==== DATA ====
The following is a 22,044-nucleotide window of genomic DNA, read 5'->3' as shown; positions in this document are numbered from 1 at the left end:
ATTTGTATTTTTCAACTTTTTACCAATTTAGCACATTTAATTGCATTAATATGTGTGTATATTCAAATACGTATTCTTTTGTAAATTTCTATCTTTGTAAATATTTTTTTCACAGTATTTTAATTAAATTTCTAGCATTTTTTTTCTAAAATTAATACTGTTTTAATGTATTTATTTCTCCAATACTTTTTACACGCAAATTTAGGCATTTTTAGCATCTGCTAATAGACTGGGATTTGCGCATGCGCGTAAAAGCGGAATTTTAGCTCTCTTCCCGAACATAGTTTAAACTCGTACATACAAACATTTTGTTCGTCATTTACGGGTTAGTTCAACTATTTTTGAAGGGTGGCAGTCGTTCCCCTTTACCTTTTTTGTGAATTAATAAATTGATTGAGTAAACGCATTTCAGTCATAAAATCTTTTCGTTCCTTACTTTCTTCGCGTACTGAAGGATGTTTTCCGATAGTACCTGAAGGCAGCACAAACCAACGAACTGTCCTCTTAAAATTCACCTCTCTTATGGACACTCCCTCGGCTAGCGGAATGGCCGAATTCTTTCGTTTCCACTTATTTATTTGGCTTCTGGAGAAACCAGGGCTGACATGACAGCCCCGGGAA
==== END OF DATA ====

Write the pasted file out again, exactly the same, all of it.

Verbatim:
The following is a 22,044-nucleotide window of genomic DNA, read 5'->3' as shown; positions in this document are numbered from 1 at the left end:
ATTTGTATTTTTCAACTTTTTACCAATTTAGCACATTTAATTGCATTAATATGTGTGTATATTCAAATACGTATTCTTTTGTAAATTTCTATCTTTGTAAATATTTTTTTCACAGTATTTTAATTAAATTTCTAGCATTTTTTTTCTAAAATTAATACTGTTTTAATGTATTTATTTCTCCAATACTTTTTACACGCAAATTTAGGCATTTTTAGCATCTGCTAATAGACTGGGATTTGCGCATGCGCGTAAAAGCGGAATTTTAGCTCTCTTCCCGAACATAGTTTAAACTCGTACATACAAACATTTTGTTCGTCATTTACGGGTTAGTTCAACTATTTTTGAAGGGTGGCAGTCGTTCCCCTTTACCTTTTTTGTGAATTAATAAATTGATTGAGTAAACGCATTTCAGTCATAAAATCTTTTCGTTCCTTACTTTCTTCGCGTACTGAAGGATGTTTTCCGATAGTACCTGAAGGCAGCACAAACCAACGAACTGTCCTCTTAAAATTCACCTCTCTTATGGACACTCCCTCGGCTAGCGGAATGGCCGAATTCTTTCGTTTCCACTTATTTATTTGGCTTCTGGAGAAACCAGGGCTGACATGACAGCCCCGGGAA